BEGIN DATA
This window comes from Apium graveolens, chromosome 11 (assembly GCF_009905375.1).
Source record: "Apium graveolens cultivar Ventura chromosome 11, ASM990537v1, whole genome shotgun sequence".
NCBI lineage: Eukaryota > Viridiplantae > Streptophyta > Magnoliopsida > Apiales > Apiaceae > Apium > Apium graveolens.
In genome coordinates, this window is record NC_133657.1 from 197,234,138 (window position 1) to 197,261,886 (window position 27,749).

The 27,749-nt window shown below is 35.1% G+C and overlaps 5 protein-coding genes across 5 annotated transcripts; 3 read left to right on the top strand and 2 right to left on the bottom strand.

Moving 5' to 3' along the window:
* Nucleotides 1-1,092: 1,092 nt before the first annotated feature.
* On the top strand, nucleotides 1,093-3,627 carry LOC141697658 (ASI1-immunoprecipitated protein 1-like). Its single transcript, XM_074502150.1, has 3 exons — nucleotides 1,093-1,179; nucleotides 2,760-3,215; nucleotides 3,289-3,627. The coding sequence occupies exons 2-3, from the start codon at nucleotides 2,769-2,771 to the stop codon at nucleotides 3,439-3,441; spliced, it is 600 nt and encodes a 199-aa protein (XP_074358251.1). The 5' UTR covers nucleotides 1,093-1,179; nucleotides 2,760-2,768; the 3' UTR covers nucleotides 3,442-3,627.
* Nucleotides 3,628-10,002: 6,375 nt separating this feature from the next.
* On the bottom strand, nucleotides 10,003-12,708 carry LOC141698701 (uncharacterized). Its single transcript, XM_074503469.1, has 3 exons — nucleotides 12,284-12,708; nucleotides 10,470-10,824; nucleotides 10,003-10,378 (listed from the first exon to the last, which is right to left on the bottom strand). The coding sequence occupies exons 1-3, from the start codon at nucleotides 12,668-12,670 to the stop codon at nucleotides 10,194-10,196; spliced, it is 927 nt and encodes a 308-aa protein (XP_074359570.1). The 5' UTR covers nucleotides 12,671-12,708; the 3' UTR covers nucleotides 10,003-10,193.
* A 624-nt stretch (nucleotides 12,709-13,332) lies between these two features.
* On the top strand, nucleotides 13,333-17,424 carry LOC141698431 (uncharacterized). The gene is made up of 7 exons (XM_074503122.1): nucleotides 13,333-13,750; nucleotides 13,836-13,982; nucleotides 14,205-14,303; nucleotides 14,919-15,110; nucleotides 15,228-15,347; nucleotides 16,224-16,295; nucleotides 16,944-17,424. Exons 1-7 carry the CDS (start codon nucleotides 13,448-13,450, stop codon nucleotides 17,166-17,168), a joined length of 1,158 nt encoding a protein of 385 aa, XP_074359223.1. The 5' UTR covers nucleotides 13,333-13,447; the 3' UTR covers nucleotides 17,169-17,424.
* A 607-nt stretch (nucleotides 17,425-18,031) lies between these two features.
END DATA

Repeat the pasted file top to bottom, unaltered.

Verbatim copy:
This window comes from Apium graveolens, chromosome 11 (assembly GCF_009905375.1).
Source record: "Apium graveolens cultivar Ventura chromosome 11, ASM990537v1, whole genome shotgun sequence".
NCBI lineage: Eukaryota > Viridiplantae > Streptophyta > Magnoliopsida > Apiales > Apiaceae > Apium > Apium graveolens.
In genome coordinates, this window is record NC_133657.1 from 197,234,138 (window position 1) to 197,261,886 (window position 27,749).

The 27,749-nt window shown below is 35.1% G+C and overlaps 5 protein-coding genes across 5 annotated transcripts; 3 read left to right on the top strand and 2 right to left on the bottom strand.

Moving 5' to 3' along the window:
* Nucleotides 1-1,092: 1,092 nt before the first annotated feature.
* On the top strand, nucleotides 1,093-3,627 carry LOC141697658 (ASI1-immunoprecipitated protein 1-like). Its single transcript, XM_074502150.1, has 3 exons — nucleotides 1,093-1,179; nucleotides 2,760-3,215; nucleotides 3,289-3,627. The coding sequence occupies exons 2-3, from the start codon at nucleotides 2,769-2,771 to the stop codon at nucleotides 3,439-3,441; spliced, it is 600 nt and encodes a 199-aa protein (XP_074358251.1). The 5' UTR covers nucleotides 1,093-1,179; nucleotides 2,760-2,768; the 3' UTR covers nucleotides 3,442-3,627.
* Nucleotides 3,628-10,002: 6,375 nt separating this feature from the next.
* On the bottom strand, nucleotides 10,003-12,708 carry LOC141698701 (uncharacterized). Its single transcript, XM_074503469.1, has 3 exons — nucleotides 12,284-12,708; nucleotides 10,470-10,824; nucleotides 10,003-10,378 (listed from the first exon to the last, which is right to left on the bottom strand). The coding sequence occupies exons 1-3, from the start codon at nucleotides 12,668-12,670 to the stop codon at nucleotides 10,194-10,196; spliced, it is 927 nt and encodes a 308-aa protein (XP_074359570.1). The 5' UTR covers nucleotides 12,671-12,708; the 3' UTR covers nucleotides 10,003-10,193.
* A 624-nt stretch (nucleotides 12,709-13,332) lies between these two features.
* On the top strand, nucleotides 13,333-17,424 carry LOC141698431 (uncharacterized). The gene is made up of 7 exons (XM_074503122.1): nucleotides 13,333-13,750; nucleotides 13,836-13,982; nucleotides 14,205-14,303; nucleotides 14,919-15,110; nucleotides 15,228-15,347; nucleotides 16,224-16,295; nucleotides 16,944-17,424. Exons 1-7 carry the CDS (start codon nucleotides 13,448-13,450, stop codon nucleotides 17,166-17,168), a joined length of 1,158 nt encoding a protein of 385 aa, XP_074359223.1. The 5' UTR covers nucleotides 13,333-13,447; the 3' UTR covers nucleotides 17,169-17,424.
* A 607-nt stretch (nucleotides 17,425-18,031) lies between these two features.